Democrats are careful to refer to these payments as a “tax cut,” as Harris did Thursday. Republicans, like Sen. Marco Rubio of Florida, call it “welfare assistance.” I asked CNN’s Tami Luhby, who covers health care and public assistance programs, for her take on this:
LUHBY: Both sides have a point here. The child tax credit has existed for years and won bipartisan support, including from Rubio, who pushed to increase it as part of the 2017 GOP tax cuts. But that’s largely because it was available mainly to families who work – you had to have some income in order to claim it.
The American Rescue Plan made a fundamental change to the credit, making it fully refundable for 2021. That allows far more families – including the lowest-income Americans who don’t have jobs – to claim it. More than 26 million needy children will now be eligible for the full credit thanks to this change, a key tool in the Democrats’ push to reduce child poverty.
About 1 in 7 children were in poverty in 2019, according to the latest census data. The changes to the credit, including beefing up the amount, are expected to slash child poverty nearly in half this year.
But it’s also caused an uproar among Republicans, who are calling it welfare.
Eliminating the income requirements does make it more like a government assistance program – albeit one that’s also open to most middle- and upper-middle-class American families. Many advocates for the expanded child tax credit, however, liken it to a child allowance or universal basic income program that supports most families in the US.
How much does this cost taxpayers (many of whom are parents now getting cash!)? The cost of permanently expanding the tax credit would be nearly $1.6 trillion over 10 years, according to the Tax Foundation, or somewhere between $100 billion and $110 billion in each of those 10 years, including 2022.
For comparison, the Pentagon asked for $715 billion for its 2022 budget. This expansion, therefore, is worth about a seventh of the Pentagon budget in 2022.
For another comparison, the US spends a lot more than it takes in. The budget deficit in 2021 is projected to be $3 trillion and in 2022 it is projected to be $1.2 trillion, many times the cost of this credit.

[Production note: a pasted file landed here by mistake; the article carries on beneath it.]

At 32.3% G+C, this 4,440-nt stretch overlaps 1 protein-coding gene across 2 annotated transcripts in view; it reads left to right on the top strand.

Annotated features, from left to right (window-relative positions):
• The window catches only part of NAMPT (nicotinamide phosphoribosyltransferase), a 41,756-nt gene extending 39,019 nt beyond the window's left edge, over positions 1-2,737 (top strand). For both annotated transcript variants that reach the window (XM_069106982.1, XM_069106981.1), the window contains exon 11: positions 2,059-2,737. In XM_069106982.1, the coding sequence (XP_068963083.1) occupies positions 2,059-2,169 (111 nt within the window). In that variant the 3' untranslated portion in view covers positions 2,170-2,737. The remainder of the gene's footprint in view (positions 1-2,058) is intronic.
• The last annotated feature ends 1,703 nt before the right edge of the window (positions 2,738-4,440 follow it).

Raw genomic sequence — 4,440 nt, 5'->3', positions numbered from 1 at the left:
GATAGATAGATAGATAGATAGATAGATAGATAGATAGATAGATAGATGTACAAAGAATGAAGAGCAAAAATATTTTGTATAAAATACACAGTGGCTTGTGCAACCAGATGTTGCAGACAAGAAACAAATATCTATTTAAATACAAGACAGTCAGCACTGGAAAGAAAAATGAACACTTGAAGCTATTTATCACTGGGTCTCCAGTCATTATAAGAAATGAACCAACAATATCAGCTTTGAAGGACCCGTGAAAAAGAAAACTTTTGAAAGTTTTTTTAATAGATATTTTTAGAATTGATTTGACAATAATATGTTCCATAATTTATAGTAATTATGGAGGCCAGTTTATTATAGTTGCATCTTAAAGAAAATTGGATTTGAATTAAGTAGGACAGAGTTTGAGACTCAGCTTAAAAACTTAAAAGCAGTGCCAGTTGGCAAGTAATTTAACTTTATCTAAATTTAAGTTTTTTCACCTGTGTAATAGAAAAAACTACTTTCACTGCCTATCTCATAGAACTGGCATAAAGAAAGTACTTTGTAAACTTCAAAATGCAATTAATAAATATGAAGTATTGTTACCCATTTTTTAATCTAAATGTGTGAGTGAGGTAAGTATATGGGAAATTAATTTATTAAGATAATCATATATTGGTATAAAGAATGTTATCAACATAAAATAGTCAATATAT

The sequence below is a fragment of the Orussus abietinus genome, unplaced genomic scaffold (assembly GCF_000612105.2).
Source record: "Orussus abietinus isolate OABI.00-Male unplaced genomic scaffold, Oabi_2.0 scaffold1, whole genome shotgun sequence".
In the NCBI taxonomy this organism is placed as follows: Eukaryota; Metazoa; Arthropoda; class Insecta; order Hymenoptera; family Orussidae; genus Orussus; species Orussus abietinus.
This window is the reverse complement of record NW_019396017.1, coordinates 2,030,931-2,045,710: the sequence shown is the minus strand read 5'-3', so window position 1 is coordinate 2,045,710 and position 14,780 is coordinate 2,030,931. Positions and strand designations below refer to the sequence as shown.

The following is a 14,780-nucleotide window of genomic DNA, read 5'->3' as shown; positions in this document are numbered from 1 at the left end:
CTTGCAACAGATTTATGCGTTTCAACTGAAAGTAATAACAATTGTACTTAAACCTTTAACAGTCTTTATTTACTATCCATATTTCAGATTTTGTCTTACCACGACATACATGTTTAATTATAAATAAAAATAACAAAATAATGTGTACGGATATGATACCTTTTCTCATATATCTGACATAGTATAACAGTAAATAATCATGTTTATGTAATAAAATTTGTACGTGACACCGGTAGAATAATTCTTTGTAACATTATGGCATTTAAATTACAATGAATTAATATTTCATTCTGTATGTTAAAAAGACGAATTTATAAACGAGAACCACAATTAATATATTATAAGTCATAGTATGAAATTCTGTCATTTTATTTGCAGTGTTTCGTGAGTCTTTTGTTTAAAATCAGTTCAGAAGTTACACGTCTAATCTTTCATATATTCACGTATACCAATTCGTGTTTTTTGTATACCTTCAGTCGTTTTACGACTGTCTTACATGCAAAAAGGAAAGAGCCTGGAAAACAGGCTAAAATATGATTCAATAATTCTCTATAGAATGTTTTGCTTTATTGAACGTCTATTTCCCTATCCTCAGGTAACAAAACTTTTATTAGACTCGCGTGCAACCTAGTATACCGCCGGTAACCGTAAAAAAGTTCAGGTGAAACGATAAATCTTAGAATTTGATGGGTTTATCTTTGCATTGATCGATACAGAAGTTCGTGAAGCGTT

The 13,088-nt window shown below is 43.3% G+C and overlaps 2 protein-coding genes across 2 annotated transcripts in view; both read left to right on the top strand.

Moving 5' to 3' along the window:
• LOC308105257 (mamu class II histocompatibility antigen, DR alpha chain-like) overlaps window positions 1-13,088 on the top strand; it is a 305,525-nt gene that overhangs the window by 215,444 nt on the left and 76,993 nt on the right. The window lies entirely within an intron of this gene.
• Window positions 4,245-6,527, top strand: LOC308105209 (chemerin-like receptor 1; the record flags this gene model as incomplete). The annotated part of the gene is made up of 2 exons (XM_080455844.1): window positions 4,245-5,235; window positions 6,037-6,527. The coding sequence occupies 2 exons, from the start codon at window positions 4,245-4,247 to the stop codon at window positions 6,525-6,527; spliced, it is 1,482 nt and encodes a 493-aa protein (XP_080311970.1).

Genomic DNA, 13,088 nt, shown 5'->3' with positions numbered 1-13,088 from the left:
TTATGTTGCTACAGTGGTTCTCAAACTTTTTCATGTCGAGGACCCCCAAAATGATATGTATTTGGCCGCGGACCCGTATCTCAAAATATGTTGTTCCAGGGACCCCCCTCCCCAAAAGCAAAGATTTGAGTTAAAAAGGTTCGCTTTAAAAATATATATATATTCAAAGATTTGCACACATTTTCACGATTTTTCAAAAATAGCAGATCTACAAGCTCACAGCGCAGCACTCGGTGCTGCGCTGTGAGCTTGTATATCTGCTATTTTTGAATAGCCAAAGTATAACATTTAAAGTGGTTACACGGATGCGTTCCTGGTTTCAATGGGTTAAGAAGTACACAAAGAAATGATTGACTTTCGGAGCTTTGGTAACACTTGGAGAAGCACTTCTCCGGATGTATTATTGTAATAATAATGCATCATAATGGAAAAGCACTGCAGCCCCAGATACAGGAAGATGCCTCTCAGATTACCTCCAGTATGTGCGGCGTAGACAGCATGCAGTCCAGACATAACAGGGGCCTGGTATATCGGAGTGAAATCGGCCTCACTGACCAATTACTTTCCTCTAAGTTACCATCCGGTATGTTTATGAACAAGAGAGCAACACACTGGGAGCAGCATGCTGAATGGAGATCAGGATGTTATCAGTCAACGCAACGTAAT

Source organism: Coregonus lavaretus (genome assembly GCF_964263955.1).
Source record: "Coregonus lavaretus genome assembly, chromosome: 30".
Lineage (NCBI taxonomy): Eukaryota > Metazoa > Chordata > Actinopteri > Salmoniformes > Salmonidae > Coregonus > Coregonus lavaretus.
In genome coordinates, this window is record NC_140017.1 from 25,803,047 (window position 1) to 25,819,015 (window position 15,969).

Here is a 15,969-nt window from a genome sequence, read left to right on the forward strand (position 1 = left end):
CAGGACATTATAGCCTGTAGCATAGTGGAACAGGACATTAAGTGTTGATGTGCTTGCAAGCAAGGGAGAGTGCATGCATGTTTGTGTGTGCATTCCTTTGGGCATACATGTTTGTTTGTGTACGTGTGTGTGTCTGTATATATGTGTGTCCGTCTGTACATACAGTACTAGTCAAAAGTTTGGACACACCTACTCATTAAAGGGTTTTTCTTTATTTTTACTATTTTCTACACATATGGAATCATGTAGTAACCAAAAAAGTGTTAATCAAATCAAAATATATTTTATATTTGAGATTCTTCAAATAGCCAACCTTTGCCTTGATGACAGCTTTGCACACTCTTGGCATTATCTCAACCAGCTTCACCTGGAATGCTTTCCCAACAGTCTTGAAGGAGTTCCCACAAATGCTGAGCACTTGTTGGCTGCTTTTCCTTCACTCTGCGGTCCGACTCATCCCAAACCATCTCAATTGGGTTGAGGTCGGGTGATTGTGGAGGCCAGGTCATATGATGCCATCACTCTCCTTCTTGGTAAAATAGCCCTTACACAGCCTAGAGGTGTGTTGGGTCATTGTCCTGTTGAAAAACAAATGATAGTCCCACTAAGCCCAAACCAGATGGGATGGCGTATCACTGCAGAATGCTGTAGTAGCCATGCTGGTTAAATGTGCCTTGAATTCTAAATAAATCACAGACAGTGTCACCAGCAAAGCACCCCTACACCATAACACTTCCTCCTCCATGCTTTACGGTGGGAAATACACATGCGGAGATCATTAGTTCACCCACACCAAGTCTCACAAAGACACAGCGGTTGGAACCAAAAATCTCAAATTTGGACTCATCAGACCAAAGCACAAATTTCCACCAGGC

There is an implication from this for some families, however: Getting the credit in advance increments could have consequences if you’re expecting a tax refund, warns the Wall Street Journal.
The first checks. If I was surprised to see a check pop into my bank account this morning from “IRS TREAS 310 CTC”, I’m sure millions of other Americans were too. There’s no first check that went out, since the IRS has so many people’s bank information and the agency just hit some buttons.
It wasn’t so after Social Security was signed into law in 1935. The first checks didn’t go out until 1940, after people had paid into the program for a few years. We know exactly who got the first check. It was Ida May Fuller, a legal secretary in Ludlow, Vermont.
According to the Social Security Administration, she “worked for three years under the Social Security program. The accumulated taxes on her salary during those three years was a total of $24.75. Her initial monthly check was $22.54. During her lifetime she collected a total of $22,888.92 in Social Security benefits.”
Inflation! That $24.75 is equivalent to about $480.32 today, according to an inflation calculator, a 1,840.7% rate of inflation. A dollar went much further back then.
Random thought about government intrusion. Some portion of the country is extremely nervous about someone who works for the government knocking on their door to encourage them to get vaccinated.
I legitimately wonder how the anti-government-intrusion parents will react when they see new monthly government payments show up in their bank accounts without asking for it. I bet they’re more OK with it. But we’ll see.